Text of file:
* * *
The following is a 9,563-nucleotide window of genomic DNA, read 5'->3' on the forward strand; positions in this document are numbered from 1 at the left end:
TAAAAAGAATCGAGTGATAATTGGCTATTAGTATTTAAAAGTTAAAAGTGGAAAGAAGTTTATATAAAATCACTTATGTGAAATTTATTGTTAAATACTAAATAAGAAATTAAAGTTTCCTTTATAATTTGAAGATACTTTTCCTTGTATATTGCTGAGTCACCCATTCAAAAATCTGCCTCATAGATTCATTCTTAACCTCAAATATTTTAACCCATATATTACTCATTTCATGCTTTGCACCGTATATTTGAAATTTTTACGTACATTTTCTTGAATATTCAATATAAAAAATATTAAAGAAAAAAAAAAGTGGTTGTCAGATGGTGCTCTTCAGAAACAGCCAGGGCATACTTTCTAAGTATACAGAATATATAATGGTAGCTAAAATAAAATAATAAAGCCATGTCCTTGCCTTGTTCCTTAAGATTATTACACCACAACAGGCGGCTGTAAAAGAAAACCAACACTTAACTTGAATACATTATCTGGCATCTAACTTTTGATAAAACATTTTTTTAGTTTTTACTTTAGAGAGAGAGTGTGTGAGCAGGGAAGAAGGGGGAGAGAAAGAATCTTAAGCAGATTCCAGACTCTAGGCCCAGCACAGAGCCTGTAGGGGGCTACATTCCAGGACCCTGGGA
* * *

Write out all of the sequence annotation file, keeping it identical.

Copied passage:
The following is a 9,563-nucleotide window of genomic DNA, read 5'->3' on the forward strand; positions in this document are numbered from 1 at the left end:
TAAAAAGAATCGAGTGATAATTGGCTATTAGTATTTAAAAGTTAAAAGTGGAAAGAAGTTTATATAAAATCACTTATGTGAAATTTATTGTTAAATACTAAATAAGAAATTAAAGTTTCCTTTATAATTTGAAGATACTTTTCCTTGTATATTGCTGAGTCACCCATTCAAAAATCTGCCTCATAGATTCATTCTTAACCTCAAATATTTTAACCCATATATTACTCATTTCATGCTTTGCACCGTATATTTGAAATTTTTACGTACATTTTCTTGAATATTCAATATAAAAAATATTAAAGAAAAAAAAAAGTGGTTGTCAGATGGTGCTCTTCAGAAACAGCCAGGGCATACTTTCTAAGTATACAGAATATATAATGGTAGCTAAAATAAAATAATAAAGCCATGTCCTTGCCTTGTTCCTTAAGATTATTACACCACAACAGGCGGCTGTAAAAGAAAACCAACACTTAACTTGAATACATTATCTGGCATCTAACTTTTGATAAAACATTTTTTTAGTTTTTACTTTAGAGAGAGAGTGTGTGAGCAGGGAAGAAGGGGGAGAGAAAGAATCTTAAGCAGATTCCAGACTCTAGGCCCAGCACAGAGCCTGTAGGGGGCTACATTCCAGGACCCTGGGA